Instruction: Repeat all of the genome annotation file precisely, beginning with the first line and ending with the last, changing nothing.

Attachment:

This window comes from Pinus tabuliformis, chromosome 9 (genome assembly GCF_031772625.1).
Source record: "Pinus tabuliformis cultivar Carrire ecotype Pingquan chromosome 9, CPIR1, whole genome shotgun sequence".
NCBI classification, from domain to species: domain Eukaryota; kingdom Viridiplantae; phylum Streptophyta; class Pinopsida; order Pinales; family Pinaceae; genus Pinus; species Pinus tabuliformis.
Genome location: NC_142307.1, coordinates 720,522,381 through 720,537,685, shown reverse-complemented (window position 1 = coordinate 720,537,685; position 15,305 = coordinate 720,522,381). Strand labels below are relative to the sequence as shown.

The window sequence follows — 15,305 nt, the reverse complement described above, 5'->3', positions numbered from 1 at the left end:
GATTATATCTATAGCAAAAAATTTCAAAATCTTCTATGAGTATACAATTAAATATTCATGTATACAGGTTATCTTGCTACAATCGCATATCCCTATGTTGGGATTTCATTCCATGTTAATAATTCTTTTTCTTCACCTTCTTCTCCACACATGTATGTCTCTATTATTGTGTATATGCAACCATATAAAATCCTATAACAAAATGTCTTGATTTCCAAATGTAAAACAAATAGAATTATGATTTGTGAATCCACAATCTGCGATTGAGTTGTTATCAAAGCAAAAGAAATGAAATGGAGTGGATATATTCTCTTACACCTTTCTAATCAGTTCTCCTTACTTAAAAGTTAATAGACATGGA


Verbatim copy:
This window comes from Pinus tabuliformis, chromosome 9 (genome assembly GCF_031772625.1).
Source record: "Pinus tabuliformis cultivar Carrire ecotype Pingquan chromosome 9, CPIR1, whole genome shotgun sequence".
NCBI classification, from domain to species: domain Eukaryota; kingdom Viridiplantae; phylum Streptophyta; class Pinopsida; order Pinales; family Pinaceae; genus Pinus; species Pinus tabuliformis.
Genome location: NC_142307.1, coordinates 720,522,381 through 720,537,685, shown reverse-complemented (window position 1 = coordinate 720,537,685; position 15,305 = coordinate 720,522,381). Strand labels below are relative to the sequence as shown.

The window sequence follows — 15,305 nt, the reverse complement described above, 5'->3', positions numbered from 1 at the left end:
GATTATATCTATAGCAAAAAATTTCAAAATCTTCTATGAGTATACAATTAAATATTCATGTATACAGGTTATCTTGCTACAATCGCATATCCCTATGTTGGGATTTCATTCCATGTTAATAATTCTTTTTCTTCACCTTCTTCTCCACACATGTATGTCTCTATTATTGTGTATATGCAACCATATAAAATCCTATAACAAAATGTCTTGATTTCCAAATGTAAAACAAATAGAATTATGATTTGTGAATCCACAATCTGCGATTGAGTTGTTATCAAAGCAAAAGAAATGAAATGGAGTGGATATATTCTCTTACACCTTTCTAATCAGTTCTCCTTACTTAAAAGTTAATAGACATGGA